Therefore, it is not possible to guarantee an optimal fuel cell operation [11]. Other works have been devoted to model and regulate PEM fuel cells, such as empirical polynomial based approximations [14], performance models based on interpolation and experimental characterization [15], control-oriented models [16]â[18], and models that consider the stack with its auxiliary systems [19].

However, these not necessarily were focused on the oxygen starvation In the above groundwork, model parameters have been estimated under ideal operating conditions and assumed being constants in the complete operating range. However, these parameters vary over time due to different events like fuel cell degradation by aging (clog-ging of air filters or contamination of gas diffusion layers), or changes in the environmental conditions (temperature and humidity), among others. Therefore, robust controls have been proposed to regulate oxygen excess ratio under disturbances and uncertainties [5]â[8]. How-ever, these works have used an optimal load profile to determine the reference of the oxy-gen excess ratio. These optimal profiles are usually identified under ideal operating conditions from experimental results as a polynomial depending on the net power. These profiles there-by require being parameterized specifically for each PEM fuel, and they should be re-identified when the ideal operating conditions differ significantly from the actual operating conditions.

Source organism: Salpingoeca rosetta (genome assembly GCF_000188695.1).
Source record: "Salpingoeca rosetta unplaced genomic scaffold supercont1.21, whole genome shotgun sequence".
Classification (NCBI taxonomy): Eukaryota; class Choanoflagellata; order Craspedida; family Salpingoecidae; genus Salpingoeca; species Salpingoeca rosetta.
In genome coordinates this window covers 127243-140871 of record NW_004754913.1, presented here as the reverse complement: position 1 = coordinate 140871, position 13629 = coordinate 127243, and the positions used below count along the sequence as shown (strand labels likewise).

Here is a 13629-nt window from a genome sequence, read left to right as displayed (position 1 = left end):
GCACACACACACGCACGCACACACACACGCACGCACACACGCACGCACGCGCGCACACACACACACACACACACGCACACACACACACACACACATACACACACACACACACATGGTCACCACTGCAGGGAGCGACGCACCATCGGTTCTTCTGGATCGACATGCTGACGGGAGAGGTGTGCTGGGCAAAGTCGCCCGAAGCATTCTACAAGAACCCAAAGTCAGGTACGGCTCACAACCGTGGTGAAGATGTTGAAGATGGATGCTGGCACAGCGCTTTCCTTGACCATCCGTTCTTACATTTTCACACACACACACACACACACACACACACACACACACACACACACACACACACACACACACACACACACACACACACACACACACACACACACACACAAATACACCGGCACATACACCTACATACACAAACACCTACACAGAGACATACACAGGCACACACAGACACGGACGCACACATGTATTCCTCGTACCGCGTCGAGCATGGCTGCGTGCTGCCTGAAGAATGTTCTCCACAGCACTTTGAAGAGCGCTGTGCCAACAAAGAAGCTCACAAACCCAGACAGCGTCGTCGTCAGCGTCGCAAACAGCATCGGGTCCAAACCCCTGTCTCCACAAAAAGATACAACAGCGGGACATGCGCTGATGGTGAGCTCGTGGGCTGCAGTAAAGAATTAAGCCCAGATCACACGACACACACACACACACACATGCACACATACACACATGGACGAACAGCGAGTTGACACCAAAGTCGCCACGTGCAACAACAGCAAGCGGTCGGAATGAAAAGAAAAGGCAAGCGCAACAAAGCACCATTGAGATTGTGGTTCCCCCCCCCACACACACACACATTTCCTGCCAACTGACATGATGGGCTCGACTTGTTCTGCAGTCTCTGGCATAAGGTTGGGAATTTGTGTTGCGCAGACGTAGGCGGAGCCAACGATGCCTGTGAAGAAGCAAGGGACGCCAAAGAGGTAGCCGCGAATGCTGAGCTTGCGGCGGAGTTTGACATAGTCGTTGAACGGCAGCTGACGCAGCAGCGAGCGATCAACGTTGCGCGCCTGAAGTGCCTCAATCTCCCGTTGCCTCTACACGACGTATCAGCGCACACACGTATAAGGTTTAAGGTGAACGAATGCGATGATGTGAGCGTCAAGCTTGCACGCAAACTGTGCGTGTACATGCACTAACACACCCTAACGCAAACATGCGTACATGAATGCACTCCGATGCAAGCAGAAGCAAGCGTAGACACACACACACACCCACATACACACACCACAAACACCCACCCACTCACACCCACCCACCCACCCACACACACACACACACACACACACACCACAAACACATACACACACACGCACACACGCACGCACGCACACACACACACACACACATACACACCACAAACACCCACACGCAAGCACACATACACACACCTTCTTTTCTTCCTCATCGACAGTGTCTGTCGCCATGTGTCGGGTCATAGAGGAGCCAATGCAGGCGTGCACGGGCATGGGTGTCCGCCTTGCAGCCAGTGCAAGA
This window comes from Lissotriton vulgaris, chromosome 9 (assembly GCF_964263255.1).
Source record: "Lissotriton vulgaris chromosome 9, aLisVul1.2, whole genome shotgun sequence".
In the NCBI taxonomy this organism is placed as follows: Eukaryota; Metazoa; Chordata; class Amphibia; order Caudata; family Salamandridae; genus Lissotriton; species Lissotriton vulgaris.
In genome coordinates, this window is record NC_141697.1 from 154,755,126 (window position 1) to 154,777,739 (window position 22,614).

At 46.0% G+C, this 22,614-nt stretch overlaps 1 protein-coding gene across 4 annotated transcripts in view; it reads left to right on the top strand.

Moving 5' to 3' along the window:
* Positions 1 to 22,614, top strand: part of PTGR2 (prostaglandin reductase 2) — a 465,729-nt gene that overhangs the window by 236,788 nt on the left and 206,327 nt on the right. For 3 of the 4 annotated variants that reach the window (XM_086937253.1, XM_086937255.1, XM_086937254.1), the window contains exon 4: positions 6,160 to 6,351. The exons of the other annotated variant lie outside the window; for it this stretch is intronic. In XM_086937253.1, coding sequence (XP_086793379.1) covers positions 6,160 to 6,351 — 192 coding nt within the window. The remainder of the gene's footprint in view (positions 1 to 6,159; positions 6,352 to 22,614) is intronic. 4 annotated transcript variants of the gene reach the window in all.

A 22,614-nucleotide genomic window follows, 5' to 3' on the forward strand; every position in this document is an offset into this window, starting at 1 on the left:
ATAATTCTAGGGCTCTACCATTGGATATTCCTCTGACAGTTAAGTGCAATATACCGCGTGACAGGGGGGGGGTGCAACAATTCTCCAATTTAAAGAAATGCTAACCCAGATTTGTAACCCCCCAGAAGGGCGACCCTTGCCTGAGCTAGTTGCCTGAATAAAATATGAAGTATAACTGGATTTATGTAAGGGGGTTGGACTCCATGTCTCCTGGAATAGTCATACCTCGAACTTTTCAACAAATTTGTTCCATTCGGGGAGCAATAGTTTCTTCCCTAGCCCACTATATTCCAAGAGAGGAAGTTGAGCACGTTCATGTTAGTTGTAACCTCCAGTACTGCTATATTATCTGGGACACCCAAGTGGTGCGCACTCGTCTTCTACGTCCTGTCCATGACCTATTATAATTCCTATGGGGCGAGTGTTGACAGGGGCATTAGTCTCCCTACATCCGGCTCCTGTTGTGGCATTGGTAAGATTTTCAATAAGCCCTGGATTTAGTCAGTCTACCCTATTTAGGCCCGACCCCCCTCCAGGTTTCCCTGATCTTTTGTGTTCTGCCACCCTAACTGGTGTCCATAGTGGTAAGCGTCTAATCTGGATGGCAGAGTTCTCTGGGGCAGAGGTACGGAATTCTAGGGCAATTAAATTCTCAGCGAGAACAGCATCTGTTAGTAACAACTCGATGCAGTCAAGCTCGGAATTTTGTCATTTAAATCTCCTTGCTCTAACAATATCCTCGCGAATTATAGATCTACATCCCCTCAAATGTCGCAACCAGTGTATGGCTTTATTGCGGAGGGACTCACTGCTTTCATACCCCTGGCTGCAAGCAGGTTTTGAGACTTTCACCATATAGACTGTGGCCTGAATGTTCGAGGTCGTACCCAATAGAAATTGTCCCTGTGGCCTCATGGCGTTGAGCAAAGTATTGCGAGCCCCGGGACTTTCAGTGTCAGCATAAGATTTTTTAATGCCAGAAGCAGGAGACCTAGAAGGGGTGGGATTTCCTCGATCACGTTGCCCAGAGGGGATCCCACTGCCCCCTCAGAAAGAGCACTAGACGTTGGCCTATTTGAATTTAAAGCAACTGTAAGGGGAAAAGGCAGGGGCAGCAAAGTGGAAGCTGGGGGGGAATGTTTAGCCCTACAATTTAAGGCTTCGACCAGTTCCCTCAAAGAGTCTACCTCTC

Previously, in [4] a linear control system and a non-linear state space model were proposed to deliver the requested load power by tracking an optimal profile, while the oxygen starva-tion is avoided and the fuel consumption is minimized. The optimal load profile was obtained from a set of maximum power points under ideal operating conditions parameterized using a polynomial function [2]. The modeled dynamics were the temperature of the stack and the airflow in the compressor for predicting the stack voltage and the behavior of the oxygen excess ratio. The model was validated using a set of experimental data obtained from a 1.2 kW NEXA Power Module [10]. The control system was designed using a linear-quadratic state feedback regulator and a linear Kalman filter. Both, controller and observer were designed using a linearized representation of the model around an operating point.